Article & photos by Lenora A.Hayman.
Oamaru, in North Otago, New Zealand, on the East Coast of the South Island is an easy 3½ hr. Intercity Bus ride from Christchurch. It was in Oamaru, that the world first learned, by way of cable, sent on 10 Feb.1913, of the death of Capt. Robt. Falcon Scott and his team, on their return from the expedition to the South Pole.
Many public buildings are built of white limestone called Oamaru stone, including the restored Opera House whose blue lights lit up the night sky. A sign announced outside that at a future date Dame Kiri Te Kanawa, the NZ opera star, who sang at Prince Charles and Lady Diana’s wedding, would be performing.
Both Waitaki Girls’ High School, where N.Z author Janet Frame was a former student, and Waitaki Boys’ High School where Denis Blundell, the first NZ-born and resident Governor General, was a student, are in Oamaru.
I had the pleasure of staying with my friends Donald and Heather Harvey, whose home is surrounded with wonderful roses and bearded iris, which thrive in the calcium from the Oamaru stone. Heather’s moist, date scones are legendary.
The Little Blue Penguins are the world’s smallest penguins, and the Oamaru Blue Penguin Colony nest along the Historic Harbour Foreshore. During the day most of the penguins are out fishing with only a few remaining in the burrows. We therefore, went in the evening and chose the premier viewing stand to be closer to the penguins, rather than the general entry. Do dress warmly with socks and windbreaker, regardless of the time of year. We saw 6 groups or rafts of about 200 penguins that night, emerge at 9:00pm from the water, clamber up the rocks and waddle to their wooden, burrow, nesting areas. Oil from glands under their tails is picked up by their beaks to preen their feathers as a water repellant. Unfortunately no photos are allowed, since too many flashes either intentionally or otherwise were going off and disturbing the penguins.
Just 40 kms south of Oamaru are the Moeraki Boulders on Koekohe beach. We got there early before the crowds, and walked down the hill to see at low tide, some of the 50 boulders, the biggest weighing 7 tons and 2-3 metres wide. It is thought that these grey, spherical boulders were dislodged from mudstone and some are streaked with septarian concretions or cracks, mysteriously filled with gold coloured calcite.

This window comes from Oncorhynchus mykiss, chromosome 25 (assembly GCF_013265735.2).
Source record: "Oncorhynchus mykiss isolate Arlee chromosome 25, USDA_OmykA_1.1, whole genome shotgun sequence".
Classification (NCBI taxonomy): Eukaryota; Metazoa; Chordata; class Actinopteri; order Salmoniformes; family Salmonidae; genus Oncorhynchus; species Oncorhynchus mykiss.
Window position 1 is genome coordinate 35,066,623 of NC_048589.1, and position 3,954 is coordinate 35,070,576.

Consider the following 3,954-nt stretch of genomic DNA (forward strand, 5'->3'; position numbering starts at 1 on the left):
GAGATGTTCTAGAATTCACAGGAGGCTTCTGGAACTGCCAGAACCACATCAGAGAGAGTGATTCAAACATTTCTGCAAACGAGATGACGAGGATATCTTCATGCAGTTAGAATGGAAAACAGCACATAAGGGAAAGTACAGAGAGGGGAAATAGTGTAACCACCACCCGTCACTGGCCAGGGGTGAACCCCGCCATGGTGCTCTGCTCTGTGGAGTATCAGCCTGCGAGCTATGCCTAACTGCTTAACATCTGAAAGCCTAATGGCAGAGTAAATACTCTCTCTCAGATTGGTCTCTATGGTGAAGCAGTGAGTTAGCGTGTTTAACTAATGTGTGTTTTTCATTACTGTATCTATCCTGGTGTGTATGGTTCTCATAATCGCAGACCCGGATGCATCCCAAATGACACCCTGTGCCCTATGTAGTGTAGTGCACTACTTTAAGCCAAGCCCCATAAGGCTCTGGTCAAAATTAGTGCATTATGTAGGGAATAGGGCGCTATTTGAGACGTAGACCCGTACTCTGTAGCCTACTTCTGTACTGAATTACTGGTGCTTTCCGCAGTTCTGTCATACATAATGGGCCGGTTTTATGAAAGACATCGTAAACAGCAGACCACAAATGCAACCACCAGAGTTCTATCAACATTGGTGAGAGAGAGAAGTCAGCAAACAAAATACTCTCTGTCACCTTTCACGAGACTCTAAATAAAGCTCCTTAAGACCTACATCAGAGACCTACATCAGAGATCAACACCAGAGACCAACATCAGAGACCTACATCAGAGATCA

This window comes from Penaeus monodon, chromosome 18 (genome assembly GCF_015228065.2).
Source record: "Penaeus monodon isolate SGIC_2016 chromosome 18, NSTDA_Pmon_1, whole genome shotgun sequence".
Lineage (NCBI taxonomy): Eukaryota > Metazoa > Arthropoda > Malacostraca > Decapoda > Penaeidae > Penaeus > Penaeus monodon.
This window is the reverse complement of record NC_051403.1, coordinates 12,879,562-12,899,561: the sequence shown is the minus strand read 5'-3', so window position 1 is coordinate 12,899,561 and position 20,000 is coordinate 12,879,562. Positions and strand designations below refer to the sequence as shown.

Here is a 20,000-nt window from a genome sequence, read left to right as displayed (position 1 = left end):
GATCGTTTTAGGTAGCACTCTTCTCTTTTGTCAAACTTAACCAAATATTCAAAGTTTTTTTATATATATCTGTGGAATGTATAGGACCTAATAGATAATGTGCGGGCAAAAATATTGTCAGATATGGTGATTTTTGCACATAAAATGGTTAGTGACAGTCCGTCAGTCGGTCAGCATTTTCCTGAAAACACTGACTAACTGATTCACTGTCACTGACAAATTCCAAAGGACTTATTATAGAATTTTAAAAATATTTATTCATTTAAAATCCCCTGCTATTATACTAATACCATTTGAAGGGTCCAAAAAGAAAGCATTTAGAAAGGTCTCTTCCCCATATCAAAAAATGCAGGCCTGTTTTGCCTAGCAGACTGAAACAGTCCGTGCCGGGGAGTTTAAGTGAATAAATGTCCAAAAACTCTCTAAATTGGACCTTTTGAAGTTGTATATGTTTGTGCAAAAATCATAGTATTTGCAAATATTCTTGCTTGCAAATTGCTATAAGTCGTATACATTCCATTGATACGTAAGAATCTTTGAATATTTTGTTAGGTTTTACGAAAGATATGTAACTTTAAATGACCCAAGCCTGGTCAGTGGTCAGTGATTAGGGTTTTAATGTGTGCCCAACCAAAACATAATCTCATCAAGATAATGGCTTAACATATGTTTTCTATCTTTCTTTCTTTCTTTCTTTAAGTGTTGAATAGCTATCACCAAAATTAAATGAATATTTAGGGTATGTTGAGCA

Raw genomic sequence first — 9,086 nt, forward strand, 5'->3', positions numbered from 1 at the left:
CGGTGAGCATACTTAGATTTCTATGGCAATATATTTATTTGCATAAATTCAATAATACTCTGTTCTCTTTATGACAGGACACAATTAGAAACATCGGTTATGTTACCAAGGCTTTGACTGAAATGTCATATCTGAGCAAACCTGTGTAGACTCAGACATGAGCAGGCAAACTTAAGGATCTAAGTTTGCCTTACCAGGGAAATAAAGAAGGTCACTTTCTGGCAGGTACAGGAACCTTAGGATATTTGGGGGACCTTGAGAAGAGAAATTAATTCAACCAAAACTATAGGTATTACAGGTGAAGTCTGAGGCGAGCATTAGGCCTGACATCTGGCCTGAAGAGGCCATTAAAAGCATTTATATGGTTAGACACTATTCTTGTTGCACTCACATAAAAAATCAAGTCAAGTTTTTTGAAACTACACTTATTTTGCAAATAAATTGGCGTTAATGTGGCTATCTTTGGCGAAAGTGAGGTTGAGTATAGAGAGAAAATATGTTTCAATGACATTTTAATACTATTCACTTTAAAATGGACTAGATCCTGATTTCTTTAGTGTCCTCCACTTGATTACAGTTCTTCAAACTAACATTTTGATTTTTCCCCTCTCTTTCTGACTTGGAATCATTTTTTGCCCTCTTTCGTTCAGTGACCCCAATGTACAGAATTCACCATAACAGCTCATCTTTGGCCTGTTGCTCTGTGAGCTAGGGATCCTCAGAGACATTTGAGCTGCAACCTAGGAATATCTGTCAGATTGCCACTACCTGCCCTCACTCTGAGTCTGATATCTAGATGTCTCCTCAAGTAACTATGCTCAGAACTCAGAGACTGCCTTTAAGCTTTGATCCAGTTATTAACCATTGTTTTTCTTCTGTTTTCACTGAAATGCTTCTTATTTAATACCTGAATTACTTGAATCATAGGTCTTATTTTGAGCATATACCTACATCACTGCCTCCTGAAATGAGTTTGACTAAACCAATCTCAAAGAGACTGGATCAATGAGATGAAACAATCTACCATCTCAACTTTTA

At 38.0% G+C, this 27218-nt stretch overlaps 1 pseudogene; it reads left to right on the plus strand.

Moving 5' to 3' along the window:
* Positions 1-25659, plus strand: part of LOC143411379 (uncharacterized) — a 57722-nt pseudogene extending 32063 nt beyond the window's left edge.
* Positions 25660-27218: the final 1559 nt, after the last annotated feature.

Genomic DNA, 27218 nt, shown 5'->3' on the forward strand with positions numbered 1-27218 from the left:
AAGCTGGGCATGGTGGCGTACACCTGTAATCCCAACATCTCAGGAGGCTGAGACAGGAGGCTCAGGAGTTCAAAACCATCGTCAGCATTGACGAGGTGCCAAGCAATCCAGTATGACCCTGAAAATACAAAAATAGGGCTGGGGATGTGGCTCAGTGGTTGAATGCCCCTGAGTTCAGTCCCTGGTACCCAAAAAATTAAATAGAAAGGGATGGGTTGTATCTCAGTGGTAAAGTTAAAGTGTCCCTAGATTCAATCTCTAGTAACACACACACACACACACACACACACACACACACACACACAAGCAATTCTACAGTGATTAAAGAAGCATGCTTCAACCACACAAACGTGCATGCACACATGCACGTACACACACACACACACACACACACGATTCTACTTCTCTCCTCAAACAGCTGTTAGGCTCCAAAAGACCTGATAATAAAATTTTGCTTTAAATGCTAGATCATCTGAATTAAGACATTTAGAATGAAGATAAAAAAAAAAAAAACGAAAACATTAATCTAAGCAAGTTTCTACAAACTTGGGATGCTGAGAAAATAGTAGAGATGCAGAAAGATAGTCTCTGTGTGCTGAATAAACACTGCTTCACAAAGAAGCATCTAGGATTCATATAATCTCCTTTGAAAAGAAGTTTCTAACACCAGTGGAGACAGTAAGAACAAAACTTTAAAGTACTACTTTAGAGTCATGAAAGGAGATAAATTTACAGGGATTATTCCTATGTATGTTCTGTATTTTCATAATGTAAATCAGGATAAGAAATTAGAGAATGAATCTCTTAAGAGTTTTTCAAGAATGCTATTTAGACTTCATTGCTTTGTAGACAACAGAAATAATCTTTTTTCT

After watching a dolphin frolicking in the ocean, we drove to State Highway 1 Waitate and the Blueskin Nurseries and Café. This wonderful garden centre has ornamental trees, NZ native shrubs, edible flowers, fruit trees including stonefruit hybrids, such as plumcot, peacherine and peachcot and a unique range of giftware and garden art. I loved sitting outside in their garden enjoying a smoked salmon bagel with pesto and a chai latté.
Some say that folk living in Dunedin ( the Edinburgh of the South) are more Scottish than the Scots. Since Dunedin was only 19 kms from Waitati, we had time for a quick visit. The Octagon in Dunedin, the eight-sided plaza, is Dunedin’s City Centre and the major hub for public transport in the city.
In 1989 St.Paul’s Anglican Church in the Octagon consecrated and enthroned Dr. Penny Jamieson as Bishop Penny, who was the 2nd woman bishop in the Anglican Communion and the 1st woman diocesan bishop in the world.!
To the right is Dunedin’s Town Hall completed in 1880 with civic offices, council chambers and auditorium. The statue of the Scottish poet Robbie Burns is in front of the cathedral.
In ANZAC Square, Dunedin’s railway station with its Edwardian architecture has tiled arches and stained glass windows depicting locomotives.
Leaving Dunedin, we saw in University Plaza, the Forsyth Bar Stadium, NZ’s newest and largest, indoor events arena with real grass under the transparent roof.
Back in Oamaru, when Heather and Donald heard of my interest in NZ’s blue cod that is exclusively found in NZ, mainly around the rocky coasts of the South Island, they took me to Fat Sally’s Pub, Restaurant and Beer Garden for an excellent lightly battered, blue cod fish and chip meal.
Our farewell lunch next day was at Chef Bevan and Monique Smith’s Riverstone Kitchen, 12 kms north of Oamaru. Following culinary training in Christchurch, Chef Bevan sharpened his skills in the United Kingdom and Brisbane, Australia prior to seven years ago, opening the restaurant on his parent’s farm. Now his mother Dot Smith, runs the nursery and gift shop with its quaint, metal garden animals and also the flower and vegetable gardens. With vegetables and herbs from the garden and meat and fish sourced locally, you are guaranteed a fresh and flavorful meal.
A mural of riverbed stones on the restaurant wall looked down on the open kitchen and the happy guests. In 2010 Riverstone Kitchen was named Supreme Winner in the Cuisine NZ Restaurant of the Year Awards.
The fresh herb and citrus notes of the Marlborough Johanneshof Gewürztraminer 2011 paired well with the hot smoked Mt. Cook salmon with new potatoes, salad greens, plus crème fraîche followed by a blackcurrant soufflé with their homemade, fresh, lemon ice cream and almond bread.
When Jessica, our Seattle waitress, heard that I was from Vancouver, she accompanied my dessert with two styles of dessert spoons, the large, classic dessert spoon that most New Zealanders use and the teaspoon that many North Americans use for their final sweet course. Now that’s what I call service!